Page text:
Rameez Afzal was convicted in March of raping a 23 year-old woman in a hotel room in Reading. Afzal met his victim in the lobby of a Travelodge at 4am and offered to help her find her friends, whom she had become separated from. He took his victim back to his room and raped her. HHJ Richard Parkes sentenced Afzal to 5 and a half years in prison. However, Afzal was already serving a six-year sentence for supplying Class A drugs, a sentence received in January. The Judge ordered the rape sentence to run concurrently to the drug sentence. The result of this was that Afzal had no additional time to serve for the rape offence. His sentence was referred to the Court of Appeal, on account of it being unduly lenient. The Court of Appeal heard the case yesterday and added a further six years to the sentence.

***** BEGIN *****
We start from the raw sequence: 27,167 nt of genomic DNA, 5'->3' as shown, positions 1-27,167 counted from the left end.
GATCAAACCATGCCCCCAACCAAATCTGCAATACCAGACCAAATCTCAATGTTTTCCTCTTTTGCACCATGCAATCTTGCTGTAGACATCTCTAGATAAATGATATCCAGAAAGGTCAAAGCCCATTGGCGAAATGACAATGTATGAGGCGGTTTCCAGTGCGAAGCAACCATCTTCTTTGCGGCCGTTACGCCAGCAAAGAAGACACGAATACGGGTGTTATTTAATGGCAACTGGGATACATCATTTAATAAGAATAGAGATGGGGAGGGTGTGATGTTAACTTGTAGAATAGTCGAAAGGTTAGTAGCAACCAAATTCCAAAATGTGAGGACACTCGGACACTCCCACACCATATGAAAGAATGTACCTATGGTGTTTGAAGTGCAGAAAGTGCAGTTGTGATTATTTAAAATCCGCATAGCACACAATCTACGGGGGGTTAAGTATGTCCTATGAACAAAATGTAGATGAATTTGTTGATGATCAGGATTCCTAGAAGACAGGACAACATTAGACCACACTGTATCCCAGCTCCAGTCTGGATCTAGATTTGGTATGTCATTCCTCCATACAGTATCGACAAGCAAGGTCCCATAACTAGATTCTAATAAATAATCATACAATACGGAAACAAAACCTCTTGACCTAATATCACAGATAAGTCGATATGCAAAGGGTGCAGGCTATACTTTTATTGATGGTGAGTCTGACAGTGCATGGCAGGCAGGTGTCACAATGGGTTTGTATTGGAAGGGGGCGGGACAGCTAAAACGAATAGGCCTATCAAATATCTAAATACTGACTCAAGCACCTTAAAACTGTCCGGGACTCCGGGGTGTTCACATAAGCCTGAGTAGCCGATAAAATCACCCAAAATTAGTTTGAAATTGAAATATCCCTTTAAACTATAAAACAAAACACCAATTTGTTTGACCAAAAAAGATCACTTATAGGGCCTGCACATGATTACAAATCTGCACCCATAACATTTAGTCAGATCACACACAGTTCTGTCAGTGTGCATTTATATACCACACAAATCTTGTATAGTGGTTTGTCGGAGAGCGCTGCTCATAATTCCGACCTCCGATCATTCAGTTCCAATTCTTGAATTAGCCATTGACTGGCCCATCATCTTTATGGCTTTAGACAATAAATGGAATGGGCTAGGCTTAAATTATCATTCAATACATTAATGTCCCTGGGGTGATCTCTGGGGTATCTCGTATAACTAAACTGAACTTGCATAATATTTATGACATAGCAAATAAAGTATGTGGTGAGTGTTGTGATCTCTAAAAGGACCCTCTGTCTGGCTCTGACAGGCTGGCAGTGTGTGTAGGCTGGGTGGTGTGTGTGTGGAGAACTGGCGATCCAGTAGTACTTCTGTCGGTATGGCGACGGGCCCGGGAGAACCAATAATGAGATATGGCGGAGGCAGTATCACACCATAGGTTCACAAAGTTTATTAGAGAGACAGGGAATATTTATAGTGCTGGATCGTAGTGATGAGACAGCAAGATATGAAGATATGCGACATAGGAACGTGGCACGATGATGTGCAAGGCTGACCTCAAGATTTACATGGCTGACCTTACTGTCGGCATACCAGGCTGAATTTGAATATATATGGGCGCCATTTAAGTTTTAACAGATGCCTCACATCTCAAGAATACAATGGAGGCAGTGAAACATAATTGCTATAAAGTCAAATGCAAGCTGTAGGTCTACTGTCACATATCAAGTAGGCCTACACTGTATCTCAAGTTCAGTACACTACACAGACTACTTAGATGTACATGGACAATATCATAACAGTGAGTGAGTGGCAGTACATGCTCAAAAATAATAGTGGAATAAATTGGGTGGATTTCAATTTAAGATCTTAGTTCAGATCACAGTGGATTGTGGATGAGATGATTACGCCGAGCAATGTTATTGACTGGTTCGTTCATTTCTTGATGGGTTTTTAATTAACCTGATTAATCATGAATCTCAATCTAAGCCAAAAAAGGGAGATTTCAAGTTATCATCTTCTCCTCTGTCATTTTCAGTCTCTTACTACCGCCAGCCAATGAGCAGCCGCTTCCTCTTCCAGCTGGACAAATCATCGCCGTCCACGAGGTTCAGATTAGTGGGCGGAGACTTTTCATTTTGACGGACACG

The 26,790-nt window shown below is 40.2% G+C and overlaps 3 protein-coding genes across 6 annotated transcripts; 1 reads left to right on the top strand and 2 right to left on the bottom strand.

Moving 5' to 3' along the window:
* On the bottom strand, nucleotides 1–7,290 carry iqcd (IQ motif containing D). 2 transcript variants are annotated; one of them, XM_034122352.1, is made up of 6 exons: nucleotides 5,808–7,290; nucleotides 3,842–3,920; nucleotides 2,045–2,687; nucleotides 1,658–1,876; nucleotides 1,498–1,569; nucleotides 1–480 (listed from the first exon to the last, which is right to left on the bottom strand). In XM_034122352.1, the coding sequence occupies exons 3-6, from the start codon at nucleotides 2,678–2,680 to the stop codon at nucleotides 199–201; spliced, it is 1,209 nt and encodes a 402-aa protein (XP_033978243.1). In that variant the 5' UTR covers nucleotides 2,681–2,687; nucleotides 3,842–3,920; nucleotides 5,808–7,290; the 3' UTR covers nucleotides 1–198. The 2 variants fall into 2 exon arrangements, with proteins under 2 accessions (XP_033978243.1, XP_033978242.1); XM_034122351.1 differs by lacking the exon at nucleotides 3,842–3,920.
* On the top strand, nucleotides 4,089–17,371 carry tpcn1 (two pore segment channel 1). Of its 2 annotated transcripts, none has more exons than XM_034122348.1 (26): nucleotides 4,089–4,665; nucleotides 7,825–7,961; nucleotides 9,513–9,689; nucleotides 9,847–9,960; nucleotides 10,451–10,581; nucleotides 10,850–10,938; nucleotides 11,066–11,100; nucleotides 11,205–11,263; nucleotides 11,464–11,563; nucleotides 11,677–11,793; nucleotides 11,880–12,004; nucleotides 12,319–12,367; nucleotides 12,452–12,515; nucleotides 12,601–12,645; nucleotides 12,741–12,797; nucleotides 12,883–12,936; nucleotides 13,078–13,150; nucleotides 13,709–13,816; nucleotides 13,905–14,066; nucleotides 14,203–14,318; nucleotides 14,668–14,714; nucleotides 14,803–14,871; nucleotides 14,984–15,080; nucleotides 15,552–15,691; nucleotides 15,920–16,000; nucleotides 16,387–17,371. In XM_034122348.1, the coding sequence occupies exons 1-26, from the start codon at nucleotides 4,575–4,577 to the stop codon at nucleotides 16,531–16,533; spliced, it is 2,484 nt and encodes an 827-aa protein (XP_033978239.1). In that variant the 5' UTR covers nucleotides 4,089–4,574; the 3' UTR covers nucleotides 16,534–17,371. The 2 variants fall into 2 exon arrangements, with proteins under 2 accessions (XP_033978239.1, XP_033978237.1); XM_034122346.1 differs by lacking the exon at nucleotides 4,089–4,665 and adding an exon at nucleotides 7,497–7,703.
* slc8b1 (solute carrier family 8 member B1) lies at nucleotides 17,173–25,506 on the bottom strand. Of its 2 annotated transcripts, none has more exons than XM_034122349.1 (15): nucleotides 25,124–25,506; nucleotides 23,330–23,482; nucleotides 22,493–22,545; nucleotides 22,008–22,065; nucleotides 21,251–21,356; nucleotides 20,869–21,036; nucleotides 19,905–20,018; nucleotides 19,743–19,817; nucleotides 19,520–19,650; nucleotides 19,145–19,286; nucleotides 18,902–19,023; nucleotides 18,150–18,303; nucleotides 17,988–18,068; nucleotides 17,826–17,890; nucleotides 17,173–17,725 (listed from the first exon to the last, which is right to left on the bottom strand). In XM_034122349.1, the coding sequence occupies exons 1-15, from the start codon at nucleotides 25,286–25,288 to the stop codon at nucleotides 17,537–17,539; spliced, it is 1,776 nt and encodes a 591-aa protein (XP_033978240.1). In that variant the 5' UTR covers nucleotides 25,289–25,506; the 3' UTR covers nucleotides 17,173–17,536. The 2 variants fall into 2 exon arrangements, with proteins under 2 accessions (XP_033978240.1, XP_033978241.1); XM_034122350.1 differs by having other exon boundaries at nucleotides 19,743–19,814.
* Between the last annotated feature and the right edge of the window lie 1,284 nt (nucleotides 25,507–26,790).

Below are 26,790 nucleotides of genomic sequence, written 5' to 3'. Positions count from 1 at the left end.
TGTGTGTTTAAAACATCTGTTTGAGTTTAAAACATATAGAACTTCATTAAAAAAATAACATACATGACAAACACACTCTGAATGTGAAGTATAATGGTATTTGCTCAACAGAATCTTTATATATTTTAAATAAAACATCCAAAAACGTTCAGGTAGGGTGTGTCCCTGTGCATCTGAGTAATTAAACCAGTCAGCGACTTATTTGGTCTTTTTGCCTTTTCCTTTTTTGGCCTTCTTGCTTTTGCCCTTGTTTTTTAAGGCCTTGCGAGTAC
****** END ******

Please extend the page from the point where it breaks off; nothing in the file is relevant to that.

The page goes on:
The guidelines for rape can be found here.
Consecutive or Concurrent?
When an offender is sentenced for two or more offences, the sentencing Judge has discretion as to whether to make the sentences consecutive or concurrent. Where the offences are wholly unrelated, the sentences are often consecutive, however the Judge must take into account the principle of totality in sentencing.
Court of Appeal
We often hear of the Court of Appeal reducing sentences which have been appealed as a result of being manifestly excessive. But the Court upholds an important function in relation to offences which are considered unduly lenient. Those cases can be referred to the Court of Appeal who will look afresh at the mitigating and aggravating features of the offence.